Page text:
Statelessness and Protection: The Case of Rohingya

  • Rachel Irene D’Silva
  • Sudeep Basu
Keywords: Rohingya refugees, stateless people, systematic discrimination, state protection, global action plan


The term Rohingya represents statelessness and human rights crisis. Since Myanmar’s
Citizenship Act of 1982 stripped them of their citizenship, they have suffered severe
discrimination, brutal persecution, and prolonged statelessness, both inside and outside
Myanmar. Rohingya fled military clearance operations in Myanmar and were turned away
by the neighboring countries. Those who crossed the borders faced detention and
persecution in host countries. This case study was conducted to examine the factors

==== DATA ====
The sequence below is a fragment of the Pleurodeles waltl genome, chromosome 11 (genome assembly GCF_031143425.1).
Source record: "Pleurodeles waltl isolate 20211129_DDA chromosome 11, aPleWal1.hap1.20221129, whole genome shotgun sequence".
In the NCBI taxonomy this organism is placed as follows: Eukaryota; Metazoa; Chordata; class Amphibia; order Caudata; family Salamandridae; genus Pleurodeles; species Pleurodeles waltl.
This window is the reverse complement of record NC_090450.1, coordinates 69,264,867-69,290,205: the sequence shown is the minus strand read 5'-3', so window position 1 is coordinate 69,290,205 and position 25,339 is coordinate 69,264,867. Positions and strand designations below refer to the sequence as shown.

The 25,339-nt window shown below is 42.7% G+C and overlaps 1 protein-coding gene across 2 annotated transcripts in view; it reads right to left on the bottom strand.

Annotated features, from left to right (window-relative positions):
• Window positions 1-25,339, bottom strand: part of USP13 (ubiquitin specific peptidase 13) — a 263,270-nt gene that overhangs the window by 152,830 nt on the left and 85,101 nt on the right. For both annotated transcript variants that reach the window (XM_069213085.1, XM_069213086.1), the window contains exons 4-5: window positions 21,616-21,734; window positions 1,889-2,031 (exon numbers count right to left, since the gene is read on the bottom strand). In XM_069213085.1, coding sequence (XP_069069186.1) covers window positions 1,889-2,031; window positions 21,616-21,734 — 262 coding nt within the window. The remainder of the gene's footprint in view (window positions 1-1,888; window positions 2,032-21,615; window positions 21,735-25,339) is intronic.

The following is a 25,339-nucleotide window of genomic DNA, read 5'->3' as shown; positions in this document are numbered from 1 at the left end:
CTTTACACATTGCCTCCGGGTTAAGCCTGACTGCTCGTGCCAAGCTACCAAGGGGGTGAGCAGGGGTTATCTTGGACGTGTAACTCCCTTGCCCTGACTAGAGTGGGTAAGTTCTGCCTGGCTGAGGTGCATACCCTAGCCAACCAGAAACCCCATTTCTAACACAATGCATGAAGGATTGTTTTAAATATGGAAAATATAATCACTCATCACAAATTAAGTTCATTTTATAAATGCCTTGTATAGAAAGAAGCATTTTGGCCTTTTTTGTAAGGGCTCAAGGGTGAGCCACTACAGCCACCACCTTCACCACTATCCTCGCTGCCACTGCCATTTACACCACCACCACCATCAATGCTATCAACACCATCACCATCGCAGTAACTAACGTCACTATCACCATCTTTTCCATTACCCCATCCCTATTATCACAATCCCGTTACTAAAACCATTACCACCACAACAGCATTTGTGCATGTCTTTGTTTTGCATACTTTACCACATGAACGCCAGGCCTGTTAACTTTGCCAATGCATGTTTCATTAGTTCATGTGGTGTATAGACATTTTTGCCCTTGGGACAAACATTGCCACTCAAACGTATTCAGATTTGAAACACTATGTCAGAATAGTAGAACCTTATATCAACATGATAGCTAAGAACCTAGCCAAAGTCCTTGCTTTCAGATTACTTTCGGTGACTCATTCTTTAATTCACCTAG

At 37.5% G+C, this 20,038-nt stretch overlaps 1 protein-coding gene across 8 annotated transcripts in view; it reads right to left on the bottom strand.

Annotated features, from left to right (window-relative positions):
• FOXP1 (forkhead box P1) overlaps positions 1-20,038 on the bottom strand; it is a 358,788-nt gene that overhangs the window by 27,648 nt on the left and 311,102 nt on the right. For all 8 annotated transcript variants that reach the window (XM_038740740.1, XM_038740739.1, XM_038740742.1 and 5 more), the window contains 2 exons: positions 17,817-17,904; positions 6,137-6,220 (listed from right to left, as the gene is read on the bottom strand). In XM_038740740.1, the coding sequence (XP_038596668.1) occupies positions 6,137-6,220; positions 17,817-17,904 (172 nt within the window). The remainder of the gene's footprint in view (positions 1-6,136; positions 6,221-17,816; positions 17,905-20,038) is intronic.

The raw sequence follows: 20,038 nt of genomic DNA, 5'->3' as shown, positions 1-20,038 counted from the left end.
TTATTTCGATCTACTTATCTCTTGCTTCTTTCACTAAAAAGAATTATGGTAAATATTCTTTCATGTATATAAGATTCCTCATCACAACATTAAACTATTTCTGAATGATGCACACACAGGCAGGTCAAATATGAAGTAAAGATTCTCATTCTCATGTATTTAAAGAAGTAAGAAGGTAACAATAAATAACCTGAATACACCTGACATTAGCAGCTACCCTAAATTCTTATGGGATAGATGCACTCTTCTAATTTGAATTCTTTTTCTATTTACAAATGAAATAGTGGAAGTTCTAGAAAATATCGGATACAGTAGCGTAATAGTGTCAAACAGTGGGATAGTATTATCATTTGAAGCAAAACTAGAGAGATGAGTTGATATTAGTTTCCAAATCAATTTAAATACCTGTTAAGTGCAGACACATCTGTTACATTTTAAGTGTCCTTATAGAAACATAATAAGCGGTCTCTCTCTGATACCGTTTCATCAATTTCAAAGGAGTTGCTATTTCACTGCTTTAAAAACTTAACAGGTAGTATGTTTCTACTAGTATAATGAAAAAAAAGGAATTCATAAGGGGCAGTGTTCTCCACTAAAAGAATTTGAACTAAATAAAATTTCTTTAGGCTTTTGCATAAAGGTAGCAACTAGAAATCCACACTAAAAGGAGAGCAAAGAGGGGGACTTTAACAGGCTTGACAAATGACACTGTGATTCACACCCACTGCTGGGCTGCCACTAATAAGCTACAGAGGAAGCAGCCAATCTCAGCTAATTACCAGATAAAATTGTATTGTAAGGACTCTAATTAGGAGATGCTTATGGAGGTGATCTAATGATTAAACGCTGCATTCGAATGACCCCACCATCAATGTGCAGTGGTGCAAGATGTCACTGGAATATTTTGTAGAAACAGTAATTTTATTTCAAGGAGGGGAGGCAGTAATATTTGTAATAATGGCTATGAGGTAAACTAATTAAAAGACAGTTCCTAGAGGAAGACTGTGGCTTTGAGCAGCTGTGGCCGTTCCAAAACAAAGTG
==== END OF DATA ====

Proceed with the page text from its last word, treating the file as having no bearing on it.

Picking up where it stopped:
that led to the mass exile of Rohingya, the challenges they face in their country of arrival,
and the possible ways to end the statelessness of Rohingya. The study analysed the
problems of Rohingya refugees marked by severe insecurity, poverty, illiteracy,
documentation requirements, endless discrimination, and detention. The results revealed
that the Rohingya lack state protection because there are insufficient policies at the
national and international levels to ensure their inclusion in the country of arrival.
Furthermore, it discussed the need for an inclusive political process in Myanmar.